Spread the Word: #makeitfake
The Anti-Fur Campaign by Whatsit Productions Films
Watch the viral videos:
Boycott Fur: Spread the word about the horrors of the fur industry and by sharing this video with the hash tag #makeitfake.
Via PETA: Eighty-five percent of the fur industry's skins come from animals living captive in fur factory farms.(1) These farms can hold thousands of animals, and their farming practices are remarkably uniform around the globe. As with other intensive-confinement animal farms, the methods used in fur factory farms are designed to maximize profits, always at the expense of the animals.
Painful and Short Lives: The most commonly farmed fur-bearing animals are minks, followed by foxes. Chinchillas, lynxes, and even hamsters are also farmed for their fur.(2) Fifty-eight percent of mink farms are in Europe, 10 percent are in North America, and the rest are dispersed throughout the world, in countries such as Argentina, China, and Russia.The United Nations reports that at least 1 billion rabbits are killed each year for their fur, which is used in clothing, as lures in flyfishing, and for trim on craft items.
To cut costs, fur farmers pack animals into small cages, preventing them from taking more than a few steps back and forth. This crowding and confinement is especially distressing to minks—solitary animals who may occupy up to 2,500 acres of wetland habitat in the wild.(7) The anguish and frustration of life in a cage leads minks to self-mutilate—biting at their skin, tails, and feet
Poison and Pain
No federal humane slaughter law protects animals in fur factory farms, and killing methods are gruesome. Because fur farmers care only about preserving the quality of the fur, they use slaughter methods that keep the pelts intact but that can result in extreme suffering for the animals. Small animals may be crammed into boxes and poisoned with hot, unfiltered engine exhaust from a truck. Engine exhaust is not always lethal, and some animals wake up while they are being skinned. Larger animals have clamps attached to or rods forced into their mouths and rods are forced into their anuses, and they are painfully electrocuted. Other animals are poisoned with strychnine, which suffocates them by paralyzing their muscles with painful, rigid cramps. Gassing, decompression chambers, and neck-breaking are other common slaughter methods on fur factory farms.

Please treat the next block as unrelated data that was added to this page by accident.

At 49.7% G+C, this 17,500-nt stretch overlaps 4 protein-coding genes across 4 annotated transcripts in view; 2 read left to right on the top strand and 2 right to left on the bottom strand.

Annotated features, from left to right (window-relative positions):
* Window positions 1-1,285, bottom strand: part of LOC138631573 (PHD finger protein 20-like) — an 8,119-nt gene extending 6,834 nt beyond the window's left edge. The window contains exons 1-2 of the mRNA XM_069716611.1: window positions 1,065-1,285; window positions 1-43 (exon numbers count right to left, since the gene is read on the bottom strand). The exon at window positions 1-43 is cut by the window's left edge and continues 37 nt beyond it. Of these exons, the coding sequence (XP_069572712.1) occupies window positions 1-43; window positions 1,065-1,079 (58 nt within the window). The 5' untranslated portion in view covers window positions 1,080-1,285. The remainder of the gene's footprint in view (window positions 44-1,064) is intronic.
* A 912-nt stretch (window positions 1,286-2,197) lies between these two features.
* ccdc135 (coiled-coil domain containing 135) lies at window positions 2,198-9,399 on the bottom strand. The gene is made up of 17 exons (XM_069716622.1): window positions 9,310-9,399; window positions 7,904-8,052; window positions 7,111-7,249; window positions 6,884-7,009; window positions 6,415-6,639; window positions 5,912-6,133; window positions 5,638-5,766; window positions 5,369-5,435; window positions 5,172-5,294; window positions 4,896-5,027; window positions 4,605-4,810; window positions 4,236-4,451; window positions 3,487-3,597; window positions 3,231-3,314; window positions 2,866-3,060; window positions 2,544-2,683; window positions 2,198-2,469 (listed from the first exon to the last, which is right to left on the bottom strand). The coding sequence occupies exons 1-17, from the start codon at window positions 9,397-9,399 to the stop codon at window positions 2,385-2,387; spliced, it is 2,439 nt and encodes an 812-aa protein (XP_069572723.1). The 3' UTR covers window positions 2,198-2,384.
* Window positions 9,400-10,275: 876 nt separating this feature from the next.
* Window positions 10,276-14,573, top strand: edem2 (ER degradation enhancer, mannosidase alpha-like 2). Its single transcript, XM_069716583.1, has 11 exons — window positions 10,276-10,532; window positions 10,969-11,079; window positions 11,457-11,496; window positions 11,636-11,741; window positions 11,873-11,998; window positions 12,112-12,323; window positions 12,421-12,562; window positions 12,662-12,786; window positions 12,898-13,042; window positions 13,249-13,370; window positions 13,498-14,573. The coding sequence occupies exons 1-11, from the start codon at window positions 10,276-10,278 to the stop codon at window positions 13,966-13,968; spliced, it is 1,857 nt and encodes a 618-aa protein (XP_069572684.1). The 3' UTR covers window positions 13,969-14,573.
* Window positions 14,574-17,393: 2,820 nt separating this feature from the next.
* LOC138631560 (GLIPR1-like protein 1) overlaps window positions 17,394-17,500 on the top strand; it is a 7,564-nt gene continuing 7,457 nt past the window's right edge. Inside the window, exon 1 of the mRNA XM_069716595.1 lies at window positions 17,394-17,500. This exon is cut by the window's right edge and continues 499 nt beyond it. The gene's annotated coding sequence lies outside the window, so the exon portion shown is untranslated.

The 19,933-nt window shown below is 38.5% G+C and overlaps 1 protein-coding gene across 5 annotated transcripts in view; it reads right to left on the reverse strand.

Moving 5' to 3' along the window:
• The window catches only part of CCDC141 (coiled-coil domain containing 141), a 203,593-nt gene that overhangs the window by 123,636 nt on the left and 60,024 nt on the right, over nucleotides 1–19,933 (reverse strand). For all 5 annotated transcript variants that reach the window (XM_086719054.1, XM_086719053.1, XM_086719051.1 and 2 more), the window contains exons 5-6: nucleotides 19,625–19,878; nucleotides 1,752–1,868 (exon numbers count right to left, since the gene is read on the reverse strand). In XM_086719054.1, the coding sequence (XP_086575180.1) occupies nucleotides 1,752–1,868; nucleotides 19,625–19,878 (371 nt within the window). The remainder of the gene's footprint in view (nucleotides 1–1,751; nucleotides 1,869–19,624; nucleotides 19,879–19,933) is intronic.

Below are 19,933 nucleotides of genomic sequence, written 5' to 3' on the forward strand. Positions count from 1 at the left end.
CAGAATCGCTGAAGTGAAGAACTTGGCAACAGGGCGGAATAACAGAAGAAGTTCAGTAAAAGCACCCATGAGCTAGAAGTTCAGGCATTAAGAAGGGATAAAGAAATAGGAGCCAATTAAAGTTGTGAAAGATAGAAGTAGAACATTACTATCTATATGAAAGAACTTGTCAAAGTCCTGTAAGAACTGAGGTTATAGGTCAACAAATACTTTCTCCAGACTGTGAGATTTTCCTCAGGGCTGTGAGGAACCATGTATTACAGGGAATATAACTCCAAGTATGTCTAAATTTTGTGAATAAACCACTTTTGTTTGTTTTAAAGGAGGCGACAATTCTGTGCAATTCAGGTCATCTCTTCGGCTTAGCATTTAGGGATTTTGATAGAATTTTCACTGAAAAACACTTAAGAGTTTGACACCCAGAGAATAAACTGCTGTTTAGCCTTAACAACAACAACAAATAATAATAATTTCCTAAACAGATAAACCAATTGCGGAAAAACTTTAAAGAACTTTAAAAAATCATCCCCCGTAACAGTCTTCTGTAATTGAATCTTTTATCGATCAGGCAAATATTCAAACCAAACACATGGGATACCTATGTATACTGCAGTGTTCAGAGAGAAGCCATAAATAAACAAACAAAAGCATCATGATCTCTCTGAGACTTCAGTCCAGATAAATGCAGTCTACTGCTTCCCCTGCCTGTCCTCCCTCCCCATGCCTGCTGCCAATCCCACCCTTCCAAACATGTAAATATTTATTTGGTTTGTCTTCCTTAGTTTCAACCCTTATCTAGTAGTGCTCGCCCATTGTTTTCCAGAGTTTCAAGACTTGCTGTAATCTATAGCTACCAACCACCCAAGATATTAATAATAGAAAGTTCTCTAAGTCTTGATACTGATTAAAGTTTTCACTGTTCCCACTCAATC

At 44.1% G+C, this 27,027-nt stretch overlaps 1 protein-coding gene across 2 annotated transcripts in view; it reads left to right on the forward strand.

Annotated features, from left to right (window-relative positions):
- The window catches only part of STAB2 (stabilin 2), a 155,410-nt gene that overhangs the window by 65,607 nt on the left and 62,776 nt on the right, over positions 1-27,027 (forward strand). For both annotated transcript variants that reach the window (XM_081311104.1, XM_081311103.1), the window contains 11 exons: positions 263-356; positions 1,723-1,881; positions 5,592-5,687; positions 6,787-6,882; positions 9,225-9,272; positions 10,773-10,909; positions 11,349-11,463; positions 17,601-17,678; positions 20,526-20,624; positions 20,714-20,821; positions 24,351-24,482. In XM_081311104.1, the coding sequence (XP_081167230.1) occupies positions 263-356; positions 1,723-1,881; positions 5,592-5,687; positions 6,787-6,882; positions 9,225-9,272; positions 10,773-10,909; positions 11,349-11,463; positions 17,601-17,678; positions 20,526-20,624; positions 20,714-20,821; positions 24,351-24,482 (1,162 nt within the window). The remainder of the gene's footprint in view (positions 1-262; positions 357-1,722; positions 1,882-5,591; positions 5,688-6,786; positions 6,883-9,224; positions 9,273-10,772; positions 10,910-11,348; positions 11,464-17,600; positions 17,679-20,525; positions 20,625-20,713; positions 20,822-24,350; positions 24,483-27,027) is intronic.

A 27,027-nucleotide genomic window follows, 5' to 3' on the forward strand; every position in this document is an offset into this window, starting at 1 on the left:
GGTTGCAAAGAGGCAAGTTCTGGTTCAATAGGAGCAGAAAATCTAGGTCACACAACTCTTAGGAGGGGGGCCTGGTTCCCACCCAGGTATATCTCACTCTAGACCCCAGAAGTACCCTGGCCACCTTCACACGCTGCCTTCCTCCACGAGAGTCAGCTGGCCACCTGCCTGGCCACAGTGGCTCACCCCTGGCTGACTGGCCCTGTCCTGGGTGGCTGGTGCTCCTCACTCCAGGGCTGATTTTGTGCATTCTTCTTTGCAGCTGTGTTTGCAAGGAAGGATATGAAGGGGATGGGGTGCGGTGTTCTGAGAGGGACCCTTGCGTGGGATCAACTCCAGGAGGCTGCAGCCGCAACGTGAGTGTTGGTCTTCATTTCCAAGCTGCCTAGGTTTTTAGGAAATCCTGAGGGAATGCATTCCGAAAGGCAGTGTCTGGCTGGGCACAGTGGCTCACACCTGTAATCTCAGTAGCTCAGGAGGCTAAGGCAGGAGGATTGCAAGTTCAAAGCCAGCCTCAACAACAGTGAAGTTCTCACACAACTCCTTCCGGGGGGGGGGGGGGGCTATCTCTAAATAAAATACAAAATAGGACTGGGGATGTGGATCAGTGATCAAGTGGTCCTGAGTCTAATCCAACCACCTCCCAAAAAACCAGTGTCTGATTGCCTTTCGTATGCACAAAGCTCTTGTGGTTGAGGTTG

Consumers need to know that every fur coat, lining, or piece of trim represents the intense suffering of animals, whether they were trapped, ranched, or even unborn. This cruelty will end only when the public refuses to buy or wear fur.
Do not patronize stores that sell fur, and let the stores' owners know why you won't buy from their establishments. Write letters to the editors of fashion magazines that splash fur-clad models all over their pages and explain how wearing fur supports a cruel industry and why faux fur is a much more compassionate option.
References: Read more: http://www.peta.org/issues/animals-used-for-clothing/animals-used-clothing-factsheets/inside-fur-industry-factory-farms/#ixzz2xaETN9Bmfactsheets/inside-fur-industry-factory-farms/#ixzz2xaD4tIVG